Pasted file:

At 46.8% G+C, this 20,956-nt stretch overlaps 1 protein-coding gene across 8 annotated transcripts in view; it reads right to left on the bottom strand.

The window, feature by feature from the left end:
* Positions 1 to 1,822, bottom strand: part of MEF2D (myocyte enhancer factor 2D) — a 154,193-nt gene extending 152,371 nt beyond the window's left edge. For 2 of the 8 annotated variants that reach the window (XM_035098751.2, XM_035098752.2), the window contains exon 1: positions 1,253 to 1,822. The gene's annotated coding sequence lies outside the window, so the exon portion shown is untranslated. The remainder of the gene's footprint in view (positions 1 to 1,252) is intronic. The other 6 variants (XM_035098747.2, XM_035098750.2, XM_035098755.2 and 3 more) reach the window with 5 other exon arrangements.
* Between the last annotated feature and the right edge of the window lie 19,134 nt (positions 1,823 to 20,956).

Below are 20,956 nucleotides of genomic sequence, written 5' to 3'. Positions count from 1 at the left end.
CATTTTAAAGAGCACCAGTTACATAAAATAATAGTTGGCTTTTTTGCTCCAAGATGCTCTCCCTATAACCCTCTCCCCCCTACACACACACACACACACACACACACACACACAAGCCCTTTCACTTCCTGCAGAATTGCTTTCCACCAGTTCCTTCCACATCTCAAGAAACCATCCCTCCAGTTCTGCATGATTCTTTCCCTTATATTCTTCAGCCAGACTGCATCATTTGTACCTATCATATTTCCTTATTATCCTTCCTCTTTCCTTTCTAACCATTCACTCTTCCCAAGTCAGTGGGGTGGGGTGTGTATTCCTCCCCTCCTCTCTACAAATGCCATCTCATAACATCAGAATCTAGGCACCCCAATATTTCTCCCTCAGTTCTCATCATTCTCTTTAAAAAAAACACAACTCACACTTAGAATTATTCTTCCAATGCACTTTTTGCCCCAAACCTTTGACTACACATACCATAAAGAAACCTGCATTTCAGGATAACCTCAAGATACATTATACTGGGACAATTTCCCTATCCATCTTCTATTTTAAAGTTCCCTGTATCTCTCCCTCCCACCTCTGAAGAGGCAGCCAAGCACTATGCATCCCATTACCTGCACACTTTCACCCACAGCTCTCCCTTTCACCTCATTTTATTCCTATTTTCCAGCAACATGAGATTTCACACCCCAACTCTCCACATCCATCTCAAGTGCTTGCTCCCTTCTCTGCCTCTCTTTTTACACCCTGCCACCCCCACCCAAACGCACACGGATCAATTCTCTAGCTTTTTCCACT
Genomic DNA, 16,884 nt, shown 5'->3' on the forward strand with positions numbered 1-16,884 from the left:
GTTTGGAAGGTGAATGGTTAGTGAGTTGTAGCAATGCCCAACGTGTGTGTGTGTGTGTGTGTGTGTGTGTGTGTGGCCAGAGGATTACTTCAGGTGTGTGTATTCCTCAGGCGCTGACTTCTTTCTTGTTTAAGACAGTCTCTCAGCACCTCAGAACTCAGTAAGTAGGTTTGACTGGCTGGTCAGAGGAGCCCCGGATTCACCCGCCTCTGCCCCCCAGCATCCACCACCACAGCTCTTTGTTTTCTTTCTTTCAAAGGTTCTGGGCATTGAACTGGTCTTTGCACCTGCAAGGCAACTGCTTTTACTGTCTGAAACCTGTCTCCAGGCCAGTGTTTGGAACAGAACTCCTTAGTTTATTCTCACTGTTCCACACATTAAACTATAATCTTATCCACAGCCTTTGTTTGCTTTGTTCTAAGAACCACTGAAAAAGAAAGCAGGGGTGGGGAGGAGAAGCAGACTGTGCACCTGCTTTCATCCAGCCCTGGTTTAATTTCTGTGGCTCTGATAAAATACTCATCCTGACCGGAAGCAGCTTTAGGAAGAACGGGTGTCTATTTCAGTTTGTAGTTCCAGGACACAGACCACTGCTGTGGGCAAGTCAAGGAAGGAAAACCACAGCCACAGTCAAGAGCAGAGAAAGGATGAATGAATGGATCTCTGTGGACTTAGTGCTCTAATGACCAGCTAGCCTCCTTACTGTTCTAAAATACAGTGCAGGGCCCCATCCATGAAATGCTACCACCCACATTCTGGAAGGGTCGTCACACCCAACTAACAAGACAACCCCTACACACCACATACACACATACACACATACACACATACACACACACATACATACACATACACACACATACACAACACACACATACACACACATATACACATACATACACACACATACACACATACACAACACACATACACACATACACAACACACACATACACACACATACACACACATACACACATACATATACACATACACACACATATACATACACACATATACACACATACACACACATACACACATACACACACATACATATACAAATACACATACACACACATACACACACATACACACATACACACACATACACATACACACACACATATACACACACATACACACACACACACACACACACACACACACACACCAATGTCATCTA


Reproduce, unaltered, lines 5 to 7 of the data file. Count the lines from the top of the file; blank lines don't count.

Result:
Below are 20,956 nucleotides of genomic sequence, written 5' to 3'. Positions count from 1 at the left end.
CATTTTAAAGAGCACCAGTTACATAAAATAATAGTTGGCTTTTTTGCTCCAAGATGCTCTCCCTATAACCCTCTCCCCCCTACACACACACACACACACACACACACACACACAAGCCCTTTCACTTCCTGCAGAATTGCTTTCCACCAGTTCCTTCCACATCTCAAGAAACCATCCCTCCAGTTCTGCATGATTCTTTCCCTTATATTCTTCAGCCAGACTGCATCATTTGTACCTATCATATTTCCTTATTATCCTTCCTCTTTCCTTTCTAACCATTCACTCTTCCCAAGTCAGTGGGGTGGGGTGTGTATTCCTCCCCTCCTCTCTACAAATGCCATCTCATAACATCAGAATCTAGGCACCCCAATATTTCTCCCTCAGTTCTCATCATTCTCTTTAAAAAAAACACAACTCACACTTAGAATTATTCTTCCAATGCACTTTTTGCCCCAAACCTTTGACTACACATACCATAAAGAAACCTGCATTTCAGGATAACCTCAAGATACATTATACTGGGACAATTTCCCTATCCATCTTCTATTTTAAAGTTCCCTGTATCTCTCCCTCCCACCTCTGAAGAGGCAGCCAAGCACTATGCATCCCATTACCTGCACACTTTCACCCACAGCTCTCCCTTTCACCTCATTTTATTCCTATTTTCCAGCAACATGAGATTTCACACCCCAACTCTCCACATCCATCTCAAGTGCTTGCTCCCTTCTCTGCCTCTCTTTTTACACCCTGCCACCCCCACCCAAACGCACACGGATCAATTCTCTAGCTTTTTCCACT
Genomic DNA, 16,884 nt, shown 5'->3' on the forward strand with positions numbered 1-16,884 from the left: